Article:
• It sounds like anglers who have had such a problem at launching ramps like this need to write letters to whomever is designating the launching ramps tearing them new one regarding their criteria on what constitutes a launching ramp and how it affected their trip.

      DFWs are in the business of creating positive experiences so that people will bring money into their state and local areas. Discovering they haven’t and may be jeopardizing such resources being spent there must surely have an impact.

      Maybe that will cause them to adopt realistic criteria.

      • NYCflyangler,

        I’ll keep this recommendation in mind next time I feel like ranting. I wish fixes like this would be easy to fix, but that’s not the case when anglers run into this kind of stuff.


    • Steelheader,

      I hear you. My canoe skills are piss poor and I’m not the guy you want to partner up fishing out of a canoe with. Louis would agree. But boy are they easy to put in and take out.


  4. I often get “gun ho” about fishing as well, and I sometimes don’t really think things out before hand. I’m kind of impulsive and enthusiastic which has brought me to learn a lot of things the hard way over the years. I just take it in stride. I can totally see myself in this same situation. You live and you learn bro.

  5. we routinely drag our boats through the woods I build and use wooden drift boats of all shapes and sizes. i pick a lighter boat for the ‘woodsy” boat launches. no canoe for this guy. some advice- go to harbor freight, buy a come-along crank winch for $50 and have at it. also helps back in the woods when you bury the truck in 3’ of mud. ask me how i know…..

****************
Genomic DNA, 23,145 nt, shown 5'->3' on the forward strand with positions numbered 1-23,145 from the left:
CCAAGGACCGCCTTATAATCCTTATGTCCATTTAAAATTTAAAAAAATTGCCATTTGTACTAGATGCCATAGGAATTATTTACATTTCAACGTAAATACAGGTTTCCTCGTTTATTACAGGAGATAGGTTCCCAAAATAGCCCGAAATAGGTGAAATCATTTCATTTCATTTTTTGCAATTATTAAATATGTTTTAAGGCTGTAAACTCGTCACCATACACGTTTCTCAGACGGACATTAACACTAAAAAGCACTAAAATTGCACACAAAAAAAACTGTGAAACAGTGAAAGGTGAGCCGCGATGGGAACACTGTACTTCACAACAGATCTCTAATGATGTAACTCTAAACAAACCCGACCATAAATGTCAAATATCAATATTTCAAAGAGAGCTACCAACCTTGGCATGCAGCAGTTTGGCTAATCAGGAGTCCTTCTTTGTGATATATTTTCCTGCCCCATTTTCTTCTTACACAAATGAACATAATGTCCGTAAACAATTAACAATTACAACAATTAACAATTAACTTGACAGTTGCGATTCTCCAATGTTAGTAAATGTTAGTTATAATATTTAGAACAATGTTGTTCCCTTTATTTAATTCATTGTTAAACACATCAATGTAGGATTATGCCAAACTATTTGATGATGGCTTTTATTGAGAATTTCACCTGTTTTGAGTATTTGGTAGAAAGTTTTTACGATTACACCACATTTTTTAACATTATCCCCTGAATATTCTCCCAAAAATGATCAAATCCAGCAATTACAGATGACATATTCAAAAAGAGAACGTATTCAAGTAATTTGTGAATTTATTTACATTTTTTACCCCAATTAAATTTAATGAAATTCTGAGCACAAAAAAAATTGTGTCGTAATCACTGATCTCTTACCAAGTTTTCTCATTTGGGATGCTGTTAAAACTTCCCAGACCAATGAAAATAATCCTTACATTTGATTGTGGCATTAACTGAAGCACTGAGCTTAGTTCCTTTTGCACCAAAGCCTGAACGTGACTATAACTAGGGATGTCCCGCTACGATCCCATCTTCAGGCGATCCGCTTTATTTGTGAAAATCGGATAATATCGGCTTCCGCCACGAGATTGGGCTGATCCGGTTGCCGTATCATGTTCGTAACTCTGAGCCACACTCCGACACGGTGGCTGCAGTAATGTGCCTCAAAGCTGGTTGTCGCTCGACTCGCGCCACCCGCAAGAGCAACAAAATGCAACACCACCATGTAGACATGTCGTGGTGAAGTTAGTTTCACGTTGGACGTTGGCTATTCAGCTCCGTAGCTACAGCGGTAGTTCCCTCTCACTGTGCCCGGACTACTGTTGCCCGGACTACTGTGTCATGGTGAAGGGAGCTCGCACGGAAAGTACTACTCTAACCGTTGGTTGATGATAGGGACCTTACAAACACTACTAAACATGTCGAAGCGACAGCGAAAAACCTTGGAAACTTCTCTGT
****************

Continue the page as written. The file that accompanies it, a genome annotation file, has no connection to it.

6. Boat Ramps BOat Ramps Boat ramps boat ramps. WV plain outright sucks a fat one with it comes to boat ramps. And by boat I mean something that can accommodate a 14 ft boat and trailer. Kent is right, I have put a lot of time into my local musky and we should have stayed with them, ignoring the call of the monsters. Not that I haven’t seen monsters here locally, it’s just that they are fewer and farther between than what I have seen farther south. It would have been a great trip even if the Essox didn’t show themselves. Fishing with Louis and Kent is a blast. Great fishermen and great entertainment. True brothers that I would share the stream with any day. Can’t wait to do it again here soon. I WILL GO BACK TO THIS RAMP AND GET REVENGE….THAT TREE WILL BE NO MORE.

  7. I fish by myself quite a bit from a boat and I have come across ramp areas that have fast running water as soon as you put the boat in or try to take it out. This scenario is almost impossible to tackle by myself. I welded a cradle onto my trailer that both snuggly holds the boat while traveling and it holds the boat in place when I pull onto the trailer. A 20 or 30 ft. rope is a necessity when going into and leaving the water.

    Over the years I have gotten some strange looks when people see my trailer without the boat on it, but often I have people ask me where I bought the cradle when they see how easy it is to load the boat by myself. I tell them I made it and show them the intricacies of it and how easy it is to make (if you have a welder).

    Every once in a while I will find an impossible ramp that completely stumps me; its all part of the game. I buy county maps whenever I travel to fish, most gas stations or convenient stores carry them. Most of the maps show boat ramps on them, and local bait and tackle stores are a good source for unmarked ramps in the area.

    Yea, it really sucks when you travel quite a distance and find out the ramp is not designed for your boat.